Food Safety

Under proAction, Canadian dairy farmers follow specific processes and protocols to reduce risk and prevent food safety hazards on their farms. By following these procedures, farmers meet or exceed stringent safety standards as well as federal and provincial regulations.

All farms are required to implement these measures on their farms, ensuring the safety of our food supply. More than 50 trained validators across Canada work to assess farms and ensure compliance with the program.

Establishing Standard Operating Procedures Around Food Safety

All dairy farmers are required to establish standard operating procedures (SOP) to enhance food safety on their farms. These SOPs include:

  • Milking procedures, which include requirements such as disinfecting teats before milking and discarding abnormal milk;
  • Procedures for treating cattle; and
  • Procedures for transporting cattle

Minimizing the Risk of Accidental Contamination of Milk

Under proAction and other relevant regulations, all pesticides and commercial fertilizers must be labelled and kept away from animals and the milk house. Cleaning products must be stored properly and kept away from cattle and milking equipment.
Water in the barn is tested by independent laboratories every year to ensure it is potable. Third-party professionals inspect milking and cooling equipment wash analyses on every farm each year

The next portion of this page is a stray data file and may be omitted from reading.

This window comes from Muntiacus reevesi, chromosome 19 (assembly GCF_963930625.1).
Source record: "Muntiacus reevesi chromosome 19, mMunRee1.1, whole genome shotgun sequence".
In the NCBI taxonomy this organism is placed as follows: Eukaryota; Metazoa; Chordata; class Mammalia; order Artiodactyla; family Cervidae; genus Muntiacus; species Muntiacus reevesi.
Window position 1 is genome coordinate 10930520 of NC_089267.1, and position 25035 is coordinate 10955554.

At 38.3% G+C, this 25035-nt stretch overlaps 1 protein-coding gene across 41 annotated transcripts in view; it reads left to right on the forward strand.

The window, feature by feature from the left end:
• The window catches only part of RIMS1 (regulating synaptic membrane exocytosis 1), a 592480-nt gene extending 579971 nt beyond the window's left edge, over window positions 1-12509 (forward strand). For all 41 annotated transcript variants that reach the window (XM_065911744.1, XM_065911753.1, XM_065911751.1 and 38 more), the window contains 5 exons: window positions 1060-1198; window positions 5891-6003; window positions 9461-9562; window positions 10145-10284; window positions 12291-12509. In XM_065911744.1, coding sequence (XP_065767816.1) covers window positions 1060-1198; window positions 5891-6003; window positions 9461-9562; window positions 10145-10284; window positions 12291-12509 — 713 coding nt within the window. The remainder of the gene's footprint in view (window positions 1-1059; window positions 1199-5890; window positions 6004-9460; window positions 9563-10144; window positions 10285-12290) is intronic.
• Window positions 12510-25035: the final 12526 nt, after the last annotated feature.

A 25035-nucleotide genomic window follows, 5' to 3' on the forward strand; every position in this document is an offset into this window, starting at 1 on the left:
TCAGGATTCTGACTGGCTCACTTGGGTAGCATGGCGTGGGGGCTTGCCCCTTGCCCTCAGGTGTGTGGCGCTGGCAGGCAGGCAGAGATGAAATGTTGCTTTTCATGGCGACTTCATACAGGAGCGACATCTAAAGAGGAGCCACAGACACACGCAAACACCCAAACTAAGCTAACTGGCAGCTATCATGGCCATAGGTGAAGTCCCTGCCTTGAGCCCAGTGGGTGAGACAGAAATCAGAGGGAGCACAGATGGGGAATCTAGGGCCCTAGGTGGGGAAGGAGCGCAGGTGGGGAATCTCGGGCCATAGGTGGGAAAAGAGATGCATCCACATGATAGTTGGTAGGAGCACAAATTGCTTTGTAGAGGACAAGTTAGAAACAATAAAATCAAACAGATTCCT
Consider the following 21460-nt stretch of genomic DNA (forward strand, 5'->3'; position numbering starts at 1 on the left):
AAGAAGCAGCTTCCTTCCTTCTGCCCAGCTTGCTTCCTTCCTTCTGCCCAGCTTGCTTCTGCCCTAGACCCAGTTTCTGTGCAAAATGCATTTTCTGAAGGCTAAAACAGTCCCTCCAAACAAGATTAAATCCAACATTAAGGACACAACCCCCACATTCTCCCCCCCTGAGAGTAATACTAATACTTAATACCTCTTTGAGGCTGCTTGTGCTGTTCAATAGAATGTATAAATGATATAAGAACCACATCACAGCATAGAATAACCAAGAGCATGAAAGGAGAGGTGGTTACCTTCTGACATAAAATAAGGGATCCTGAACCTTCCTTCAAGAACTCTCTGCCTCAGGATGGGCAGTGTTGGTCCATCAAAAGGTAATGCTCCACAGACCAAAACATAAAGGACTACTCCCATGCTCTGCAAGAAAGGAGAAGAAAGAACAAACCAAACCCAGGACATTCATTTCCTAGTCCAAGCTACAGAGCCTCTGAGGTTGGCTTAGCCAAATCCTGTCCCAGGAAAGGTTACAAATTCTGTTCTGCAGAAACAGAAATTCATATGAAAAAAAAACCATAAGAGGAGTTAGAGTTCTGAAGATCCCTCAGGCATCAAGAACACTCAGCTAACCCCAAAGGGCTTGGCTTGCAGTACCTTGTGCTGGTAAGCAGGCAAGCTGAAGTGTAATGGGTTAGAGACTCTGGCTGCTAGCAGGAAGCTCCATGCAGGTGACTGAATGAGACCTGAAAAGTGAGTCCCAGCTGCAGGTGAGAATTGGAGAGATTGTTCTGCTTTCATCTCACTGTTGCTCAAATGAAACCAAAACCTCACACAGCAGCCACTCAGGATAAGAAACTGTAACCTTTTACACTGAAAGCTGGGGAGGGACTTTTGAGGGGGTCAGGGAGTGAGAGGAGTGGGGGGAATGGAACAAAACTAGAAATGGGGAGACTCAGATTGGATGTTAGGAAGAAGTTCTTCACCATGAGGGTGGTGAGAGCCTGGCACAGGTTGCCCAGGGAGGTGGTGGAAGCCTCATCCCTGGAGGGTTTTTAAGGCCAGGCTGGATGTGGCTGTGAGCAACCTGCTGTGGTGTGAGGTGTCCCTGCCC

Safeguarding Against Harmful Bacteria

To minimize the growth of harmful bacteria, all milk is stored between 1 and 4 degrees Celsius in in stainless steel bulk tanks on farm. More than 70% of farms have a time temperature recorder that sends an alarm to farmers if the milk is not at its proper temperature.

Ensuring the Safe Use of Antibiotics

Dairy farmers take great care to ensure that antibiotics are used prudently and take proactive measures to protect the safety of the milk supply.

  • Farmers have working relationships with veterinarians to help determine best actions for sick animals.
  • Antibiotics are administered only by trained professionals.
  • Prescriptions are documented on-farm in permanent records.
  • Medicine for cows is administered according to the label or as prescribed by veterinarians.
  • All treatments are recorded to respect milk withdrawal times and animals that are sold are kept on the farm until the meat withdrawal times are respected.
  • Treated cows are visually identified so their milk is kept separate.
  • Antibiotics are kept at their proper storage temperature and conditions.
  • In addition, ALL milk is tested for antibiotics before being processed.tibiotics before being processed.
Last updated: 20/12/08

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